In the Wake of Paris Attacks, Xinjiang Faces Crackdown

Daniel Litke

Incidents per month, 2014 vs. 2013 (Courtesy of the Uyghur Human Rights Project)

Before the dust had settled following the Paris attacks, reports from Chinese state media emerged detailing an anti-terror campaign by the Chinese police. Over the course of a 56-day manhunt in China’s Xinjiang province, police claimed to have killed 28 terror suspects from a mysterious group known as the East Turkestan Islamic Movement.

Chinese authorities revealed these details as they ramped up counterterrorism rhetoric following events in Paris. In addition to condemning ISIS, Chinese President Xi Jinping and Foreign Minister Wang Yi have called for international support for China’s battle against terrorism in Xinjiang.

With the world reeling from the Paris attacks, activity in the restive Xinjiang province has prompted concerns that the Chinese government may attempt to use the tragedy to establish further control over the territory. Xinjiang’s Uyghur people, a Muslim ethnic minority, have repeatedly accused the Chinese government of human rights abuses and fear they could be further repressed.

“China has always used this kind of opportunity to somehow crackdown on Uyghurs and somehow link the incidents in East Turkestan with incidents in the West,” said Omer Kanat, Vice President of the German-headquartered World Uyghur Congress. who uses an alternate name for Xinjiang used by many Uyghur seperatists.“It used September 11th and war on terror as way to suppress the Uyghur dissent in East Turkestan.”

Kanat, a Uyghur exiled from China, works for the World Uyghur Congress from Washington, DC. He fears the Paris attacks could signal further repression of the Uyghurs and further unrest in the region.

Bans on fasting during Ramadan and growing facial hair as well as the disappearance of Uyghur activists have already created a volatile climate in Xinjiang. There is tension between the Muslim minority and Han Chinese, China’s ethnic majority, who have migrated into the territory in great numbers since the People’s Republic of China’s inception. Many Uyghurs believe that Han Chinese were relocated to Xinjiang to take jobs and repress Uyghur culture.

This tension has erupted into violence on numerous occasions. China’s 56-day anti-terror campaign came in response to a deadly coalmine attack that left 50 dead on September 18th — most of the victims were Han migrants. The incident came a year after a similar attack by Uyghur extremists on a Kunming train station. A study from the Uyghur Human Rights Project, a Washington, DC based non-profit, reported that 656 to 715 individuals were killed due to political violence between 2013 and 2014. The same report suggests a dramatic increase in such incidents with as many as 478 of those deaths occurring in 2014.

The Chinese government attributes this violence to the East Turkestan Islamic Movement or ETIM. The government claims it a separatist group run by Uyghur extremists, yet some wonder if it exists as nothing more than a Chinese propaganda tool.

“The ETIM is a mysterious organization, so mysterious that whether it really exists or not is a controversial point,” said Dr. Andrew Nathan, professor of political science at Columbia University, who specializes in Chinese politics and human rights. “I have no way of resolving that controversy, but I think if it does exist it’s quite small and weak.”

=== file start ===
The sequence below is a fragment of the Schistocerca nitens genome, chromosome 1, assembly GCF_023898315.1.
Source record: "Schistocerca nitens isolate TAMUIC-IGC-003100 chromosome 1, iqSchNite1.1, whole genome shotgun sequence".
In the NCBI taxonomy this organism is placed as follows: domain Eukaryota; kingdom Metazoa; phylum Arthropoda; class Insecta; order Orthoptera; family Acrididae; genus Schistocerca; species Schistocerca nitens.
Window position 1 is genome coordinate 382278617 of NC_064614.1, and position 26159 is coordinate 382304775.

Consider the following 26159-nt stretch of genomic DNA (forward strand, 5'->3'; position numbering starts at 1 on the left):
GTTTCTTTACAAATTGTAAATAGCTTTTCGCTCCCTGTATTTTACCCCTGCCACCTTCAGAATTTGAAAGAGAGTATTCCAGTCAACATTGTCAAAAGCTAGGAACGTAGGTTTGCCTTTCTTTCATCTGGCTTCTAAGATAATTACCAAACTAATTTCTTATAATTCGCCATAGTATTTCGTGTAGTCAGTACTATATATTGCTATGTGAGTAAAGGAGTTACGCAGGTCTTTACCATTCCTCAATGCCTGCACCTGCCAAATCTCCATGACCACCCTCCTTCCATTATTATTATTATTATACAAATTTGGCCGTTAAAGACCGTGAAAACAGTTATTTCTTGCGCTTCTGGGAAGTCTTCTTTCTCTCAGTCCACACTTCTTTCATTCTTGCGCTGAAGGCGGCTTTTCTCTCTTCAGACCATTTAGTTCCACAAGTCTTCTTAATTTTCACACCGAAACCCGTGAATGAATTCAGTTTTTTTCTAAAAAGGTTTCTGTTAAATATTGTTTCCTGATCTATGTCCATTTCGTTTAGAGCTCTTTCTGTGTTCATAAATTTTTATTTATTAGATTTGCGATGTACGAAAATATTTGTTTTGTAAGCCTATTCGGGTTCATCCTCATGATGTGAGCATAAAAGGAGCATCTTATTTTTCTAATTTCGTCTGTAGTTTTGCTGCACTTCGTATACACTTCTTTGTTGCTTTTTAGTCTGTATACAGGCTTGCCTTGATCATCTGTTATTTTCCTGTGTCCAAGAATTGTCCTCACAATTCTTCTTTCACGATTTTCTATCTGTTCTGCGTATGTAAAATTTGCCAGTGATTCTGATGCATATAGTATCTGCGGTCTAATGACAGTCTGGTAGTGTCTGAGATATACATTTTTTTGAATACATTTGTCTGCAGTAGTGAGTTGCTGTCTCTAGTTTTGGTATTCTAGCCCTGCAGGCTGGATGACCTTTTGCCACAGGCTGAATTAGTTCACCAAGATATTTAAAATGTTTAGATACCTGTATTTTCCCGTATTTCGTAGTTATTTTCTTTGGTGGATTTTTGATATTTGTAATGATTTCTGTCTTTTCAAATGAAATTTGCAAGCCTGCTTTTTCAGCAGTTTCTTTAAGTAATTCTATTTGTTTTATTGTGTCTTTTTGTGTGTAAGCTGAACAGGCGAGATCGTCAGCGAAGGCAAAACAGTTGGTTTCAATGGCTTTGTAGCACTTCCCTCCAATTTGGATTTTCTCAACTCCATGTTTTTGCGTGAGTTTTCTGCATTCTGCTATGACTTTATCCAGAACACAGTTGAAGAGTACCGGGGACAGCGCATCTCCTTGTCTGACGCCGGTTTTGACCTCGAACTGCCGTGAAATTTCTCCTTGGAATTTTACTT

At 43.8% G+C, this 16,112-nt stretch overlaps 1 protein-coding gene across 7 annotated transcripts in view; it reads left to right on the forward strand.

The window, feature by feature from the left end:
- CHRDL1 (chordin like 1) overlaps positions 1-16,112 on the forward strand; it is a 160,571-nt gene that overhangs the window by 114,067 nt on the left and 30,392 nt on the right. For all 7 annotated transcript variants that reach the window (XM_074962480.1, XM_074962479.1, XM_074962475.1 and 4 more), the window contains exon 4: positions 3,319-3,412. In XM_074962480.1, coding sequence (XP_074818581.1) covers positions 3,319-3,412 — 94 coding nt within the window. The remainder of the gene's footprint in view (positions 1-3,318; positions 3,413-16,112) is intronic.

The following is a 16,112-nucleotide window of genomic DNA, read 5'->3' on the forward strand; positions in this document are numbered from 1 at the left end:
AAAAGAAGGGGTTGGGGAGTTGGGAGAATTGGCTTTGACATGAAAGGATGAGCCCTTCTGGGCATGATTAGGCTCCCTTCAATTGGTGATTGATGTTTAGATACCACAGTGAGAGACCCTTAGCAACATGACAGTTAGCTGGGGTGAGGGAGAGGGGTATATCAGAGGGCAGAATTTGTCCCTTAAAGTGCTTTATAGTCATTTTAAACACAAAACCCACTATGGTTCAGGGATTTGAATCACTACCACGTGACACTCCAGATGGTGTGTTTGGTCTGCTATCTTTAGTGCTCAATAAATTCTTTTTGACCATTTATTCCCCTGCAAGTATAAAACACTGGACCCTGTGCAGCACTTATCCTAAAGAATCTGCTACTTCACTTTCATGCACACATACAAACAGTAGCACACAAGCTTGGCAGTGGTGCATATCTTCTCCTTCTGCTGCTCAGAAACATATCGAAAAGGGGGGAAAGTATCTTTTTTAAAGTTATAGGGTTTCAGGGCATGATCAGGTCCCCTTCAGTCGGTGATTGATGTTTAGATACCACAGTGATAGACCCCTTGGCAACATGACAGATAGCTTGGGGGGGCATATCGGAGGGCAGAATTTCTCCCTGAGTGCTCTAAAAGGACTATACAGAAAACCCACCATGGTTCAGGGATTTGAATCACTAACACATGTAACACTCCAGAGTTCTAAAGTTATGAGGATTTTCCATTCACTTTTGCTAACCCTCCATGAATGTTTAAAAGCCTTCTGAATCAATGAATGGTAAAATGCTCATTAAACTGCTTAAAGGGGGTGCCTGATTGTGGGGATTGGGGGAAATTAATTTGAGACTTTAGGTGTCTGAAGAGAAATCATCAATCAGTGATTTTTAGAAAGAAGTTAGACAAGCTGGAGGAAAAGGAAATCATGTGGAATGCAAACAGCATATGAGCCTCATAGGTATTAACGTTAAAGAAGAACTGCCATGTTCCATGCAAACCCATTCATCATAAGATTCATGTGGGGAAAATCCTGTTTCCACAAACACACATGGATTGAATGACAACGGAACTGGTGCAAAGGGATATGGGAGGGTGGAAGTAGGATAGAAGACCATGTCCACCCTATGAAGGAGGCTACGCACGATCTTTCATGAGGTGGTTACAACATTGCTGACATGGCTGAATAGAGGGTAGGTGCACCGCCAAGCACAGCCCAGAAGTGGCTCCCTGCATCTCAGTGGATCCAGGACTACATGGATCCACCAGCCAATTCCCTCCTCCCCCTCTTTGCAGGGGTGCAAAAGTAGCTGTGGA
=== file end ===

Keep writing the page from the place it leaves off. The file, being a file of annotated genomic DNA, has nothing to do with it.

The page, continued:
Despite this, the Chinese government has repeatedly referred to the East Turkestan Islamic Movement in calling for international support. The government claims that several of its members have left for Syria to join ISIS.

Since the attacks, China has already consolidated some control over the area through a crackdown on mobile services. The Chinese government suspended phone service for citizens using foreign messaging apps such as WhatsApp and Telegram or using a Virtual Private Network to access websites blocked by China’s firewall.

“What we’re seeing now is a new approach taken by the propaganda machine of the Chinese Communist Party,” said Greg Fay, Project Manager at Uyghur Human Rights Project.

An increase in such activity has some experts worried about the radicalization of Uyghur people. They believe that China’s failure to understand the importance of cultural identity will lead to further unrest in the area. However, they point out that that radicalization and unrest are in direct response to Chinese suppression and is distinct from the ideologies of ISIS and other terrorist groups.

Much of the unrest and dissent amongst Uyghurs stems from the desire for an independent Xinjiang. This sentiment, however, appears to be wishful thinking. As the province stares down the potential for tighter control, the outlook for independence looks bleak.

“I’ve spent 20 odd years researching Xinjiang and when I started there was hope that there might be change. Many Uyghurs believed they would get independence,” said Dr. Joan Smith Finley, senior lecturer in Chinese studies at Newcastle University. “The situation has changed dramatically since then and I’m finding it quite hard to carry on researching. I’m getting quite burned out with it.”

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